Re: [HACKERS] memory-related bugs

2011-09-08 Thread Daniel Farina
On Tue, Sep 6, 2011 at 12:00 PM, Tom Lane t...@sss.pgh.pa.us wrote:
 [ Sorry for letting this slip through the cracks ... I think I got
  distracted by collation bugs :-( ]

 Noah Misch n...@leadboat.com writes:
 On Sat, Mar 12, 2011 at 12:44:29PM -0500, Tom Lane wrote:
 Noah Misch n...@leadboat.com writes:
 A suitably-instrumented run of make installcheck-world under valgrind 
 turned
 up a handful of memory-related bugs:

 Hmm, interesting work, but I don't think I believe in the necessity for
 this kluge:

 +     else if (attributeName != (att-attname))
 +             namestrcpy((att-attname), attributeName);

 I'm still of the opinion that there's no real need to avoid memcpy with
 identical source and destination, so I didn't apply this first patch.

I am leery of memcpy with overlapping regions.  I know that it can
cause an infinite loop on ssse3 architectures, having to do with some
backwards-iteration it does:

https://bugs.launchpad.net/ubuntu/+source/apache2/+bug/609290

I have spotted this in the wild in PostgreSQL (which is how I happened
to produce this bug report link so readily), yet very rarely; I mailed
a more detailed report to the security list.

-- 
fdr

-- 
Sent via pgsql-hackers mailing list (pgsql-hackers@postgresql.org)
To make changes to your subscription:
http://www.postgresql.org/mailpref/pgsql-hackers


Re: [HACKERS] Large C files

2011-09-08 Thread Peter Geoghegan
On 8 September 2011 15:43, Robert Haas robertmh...@gmail.com wrote:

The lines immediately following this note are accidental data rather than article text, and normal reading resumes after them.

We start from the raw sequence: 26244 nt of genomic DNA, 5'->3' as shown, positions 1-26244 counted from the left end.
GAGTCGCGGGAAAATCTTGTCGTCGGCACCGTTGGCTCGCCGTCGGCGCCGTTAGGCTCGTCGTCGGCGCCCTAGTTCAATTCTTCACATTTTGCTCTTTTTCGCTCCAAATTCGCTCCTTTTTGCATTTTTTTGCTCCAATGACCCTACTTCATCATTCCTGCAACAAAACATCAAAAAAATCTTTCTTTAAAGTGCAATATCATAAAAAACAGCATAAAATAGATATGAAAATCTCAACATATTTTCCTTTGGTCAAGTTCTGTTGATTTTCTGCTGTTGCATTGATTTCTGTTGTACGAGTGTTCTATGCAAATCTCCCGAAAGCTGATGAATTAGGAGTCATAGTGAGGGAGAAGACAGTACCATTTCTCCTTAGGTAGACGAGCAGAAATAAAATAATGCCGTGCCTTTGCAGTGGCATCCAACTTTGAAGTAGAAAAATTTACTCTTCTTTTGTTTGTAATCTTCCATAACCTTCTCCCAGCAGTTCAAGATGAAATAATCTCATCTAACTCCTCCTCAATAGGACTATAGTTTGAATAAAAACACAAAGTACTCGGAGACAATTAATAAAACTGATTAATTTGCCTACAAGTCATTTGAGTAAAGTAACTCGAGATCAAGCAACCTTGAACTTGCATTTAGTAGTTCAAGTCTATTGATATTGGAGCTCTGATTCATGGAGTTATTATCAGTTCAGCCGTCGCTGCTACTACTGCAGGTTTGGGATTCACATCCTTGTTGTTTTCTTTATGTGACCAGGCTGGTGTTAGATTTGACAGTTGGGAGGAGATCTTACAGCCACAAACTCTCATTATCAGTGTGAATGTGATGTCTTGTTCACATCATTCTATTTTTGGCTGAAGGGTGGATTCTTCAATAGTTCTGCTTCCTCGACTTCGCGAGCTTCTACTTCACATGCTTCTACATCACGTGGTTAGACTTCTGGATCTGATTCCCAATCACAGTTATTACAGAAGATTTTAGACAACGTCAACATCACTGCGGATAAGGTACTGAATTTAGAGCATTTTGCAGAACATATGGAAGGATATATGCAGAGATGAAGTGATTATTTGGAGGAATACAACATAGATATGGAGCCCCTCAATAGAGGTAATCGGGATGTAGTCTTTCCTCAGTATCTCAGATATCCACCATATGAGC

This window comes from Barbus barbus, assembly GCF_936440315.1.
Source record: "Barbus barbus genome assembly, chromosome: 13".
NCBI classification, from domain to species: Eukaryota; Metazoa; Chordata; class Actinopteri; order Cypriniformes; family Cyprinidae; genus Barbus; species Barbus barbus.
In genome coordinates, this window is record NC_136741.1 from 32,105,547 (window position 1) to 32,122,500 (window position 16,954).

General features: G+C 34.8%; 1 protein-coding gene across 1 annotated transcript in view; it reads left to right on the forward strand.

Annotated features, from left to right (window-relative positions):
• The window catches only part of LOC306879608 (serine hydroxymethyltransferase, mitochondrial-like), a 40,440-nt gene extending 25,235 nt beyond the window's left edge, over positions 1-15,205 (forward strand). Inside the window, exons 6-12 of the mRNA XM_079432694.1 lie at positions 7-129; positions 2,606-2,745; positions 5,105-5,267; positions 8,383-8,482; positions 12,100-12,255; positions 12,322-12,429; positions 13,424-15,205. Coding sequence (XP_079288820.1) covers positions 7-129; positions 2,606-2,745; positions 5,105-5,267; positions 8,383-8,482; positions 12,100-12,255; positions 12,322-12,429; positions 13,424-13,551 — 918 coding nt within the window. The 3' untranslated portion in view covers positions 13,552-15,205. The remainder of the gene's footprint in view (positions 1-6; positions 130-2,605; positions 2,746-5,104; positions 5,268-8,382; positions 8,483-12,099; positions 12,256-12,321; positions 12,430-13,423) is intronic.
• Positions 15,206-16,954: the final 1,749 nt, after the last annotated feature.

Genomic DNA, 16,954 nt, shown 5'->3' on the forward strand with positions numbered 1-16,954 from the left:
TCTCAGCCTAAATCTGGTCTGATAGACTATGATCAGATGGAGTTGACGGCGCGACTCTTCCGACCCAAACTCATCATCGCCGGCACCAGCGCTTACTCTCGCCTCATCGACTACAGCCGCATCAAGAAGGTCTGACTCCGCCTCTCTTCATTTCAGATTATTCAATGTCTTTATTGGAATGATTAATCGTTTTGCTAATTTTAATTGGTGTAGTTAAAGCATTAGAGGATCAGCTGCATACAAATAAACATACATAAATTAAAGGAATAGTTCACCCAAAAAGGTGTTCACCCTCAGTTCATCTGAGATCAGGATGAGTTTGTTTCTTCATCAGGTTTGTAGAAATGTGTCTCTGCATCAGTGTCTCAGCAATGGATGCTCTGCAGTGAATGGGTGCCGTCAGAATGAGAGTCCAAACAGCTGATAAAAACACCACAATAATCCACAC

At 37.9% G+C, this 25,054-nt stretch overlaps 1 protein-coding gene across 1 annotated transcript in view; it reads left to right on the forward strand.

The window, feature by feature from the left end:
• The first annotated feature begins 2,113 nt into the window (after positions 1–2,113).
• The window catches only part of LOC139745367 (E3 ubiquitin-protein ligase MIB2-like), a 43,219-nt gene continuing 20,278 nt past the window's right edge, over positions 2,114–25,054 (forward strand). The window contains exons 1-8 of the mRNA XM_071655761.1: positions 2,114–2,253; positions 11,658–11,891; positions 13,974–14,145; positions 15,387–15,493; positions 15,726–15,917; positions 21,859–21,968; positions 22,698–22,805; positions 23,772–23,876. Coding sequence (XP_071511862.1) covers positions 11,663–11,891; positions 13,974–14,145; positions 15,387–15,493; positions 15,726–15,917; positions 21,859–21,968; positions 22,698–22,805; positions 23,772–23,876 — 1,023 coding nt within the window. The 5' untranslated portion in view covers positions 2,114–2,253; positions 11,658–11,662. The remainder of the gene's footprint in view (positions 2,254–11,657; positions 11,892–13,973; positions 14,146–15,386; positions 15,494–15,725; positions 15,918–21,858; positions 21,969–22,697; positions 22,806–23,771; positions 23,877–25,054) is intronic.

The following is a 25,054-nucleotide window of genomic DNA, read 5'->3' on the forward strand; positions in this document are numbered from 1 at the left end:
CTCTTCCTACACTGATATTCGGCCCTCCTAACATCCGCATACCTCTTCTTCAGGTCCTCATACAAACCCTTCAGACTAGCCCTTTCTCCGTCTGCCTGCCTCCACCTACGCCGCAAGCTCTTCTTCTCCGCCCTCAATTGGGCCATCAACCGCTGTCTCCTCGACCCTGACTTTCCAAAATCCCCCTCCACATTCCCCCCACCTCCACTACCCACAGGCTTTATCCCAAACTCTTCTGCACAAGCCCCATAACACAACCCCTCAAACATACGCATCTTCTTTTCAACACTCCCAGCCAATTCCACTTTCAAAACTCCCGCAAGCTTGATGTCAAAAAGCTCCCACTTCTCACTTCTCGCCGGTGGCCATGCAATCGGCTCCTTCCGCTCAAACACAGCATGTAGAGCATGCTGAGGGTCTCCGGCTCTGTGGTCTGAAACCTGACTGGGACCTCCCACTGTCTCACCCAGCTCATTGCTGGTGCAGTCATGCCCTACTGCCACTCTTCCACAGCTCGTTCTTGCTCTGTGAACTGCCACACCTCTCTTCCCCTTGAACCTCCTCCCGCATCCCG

I wouldn't be too enthusiastic about
 starting a project like this in January, but now seems fine.  A bigger
 problem is that I don't hear anyone volunteering to do the work.

You seem to have a fairly strong opinion on the xlog.c code. It would
be useful to hear any preliminary thoughts that you might have on what
we'd end up with when this refactoring work is finished. If I'm not
mistaken, you think that it is a good candidate for being refactored
not so much because of its size, but for other reasons -  could you
please elaborate on those? In particular, I'd like to know what
boundaries it is envisaged that the code should be refactored along to
increase its conceptual integrity, or to better separate concerns. I
assume that that's the idea, since each new .c file would have to have
a discrete purpose.

On 7 September 2011 19:12, Tom Lane t...@sss.pgh.pa.us wrote:
 The pgrminclude-induced bug you just fixed shows a concrete way in which
 moving code from one file to another might silently break it, ie, it
 still compiles despite lack of definition of some symbol it's intended
 to see.

Of course, the big unknown here is the C preprocessor. There is
nothing in principle that stops a header file from slightly or utterly
altering the semantics of any file it is included in. That said, it
wouldn't surprise me if the nm-diff shell script I proposed (or a
slight variant intended to catch pgrminclude type bugs) caught many of
those problems in practice.

Attached is simple POC nm-diff.sh, intended to detect
pgrminclude-induced bugs (split c file variant may follow if there is
interest). I tested this on object files compiled before and after the
bug fix to catalog.h in this commit:

http://git.postgresql.org/gitweb/?p=postgresql.git;a=commitdiff;h=f81fb4f690355bc88fee69624103956fb4576fe5

or rather, I tested things after that commit with and without the
supposedly unneeded header; I removed catalog version differences,
applying Ockham's razor, so there was exactly one difference. That
didn't change anything; I just saw the same thing as before, which
was:

[peter@localhost commands]$ nm-diff.sh tablespace.o tablespace.old.o
Symbol table differences:
50c50
 05e7 r __func__.15690
---
 05ef r __func__.15690
WARNING: Symbol tables don't match!


I decided to add a bunch of obviously superfluous headers (a bunch of
xlog stuff) to the same file to verify that they *didn't* change
anything, figuring that it was very unlikely that adding these headers
could *really* change something. However, they did, but I don't think
that that proves that the script is fundamentally flawed (they didn't
*really* change anything):

[peter@localhost commands]$ nm-diff.sh tablespace.o tablespace.old.o
Symbol table differences:
41,50c41,50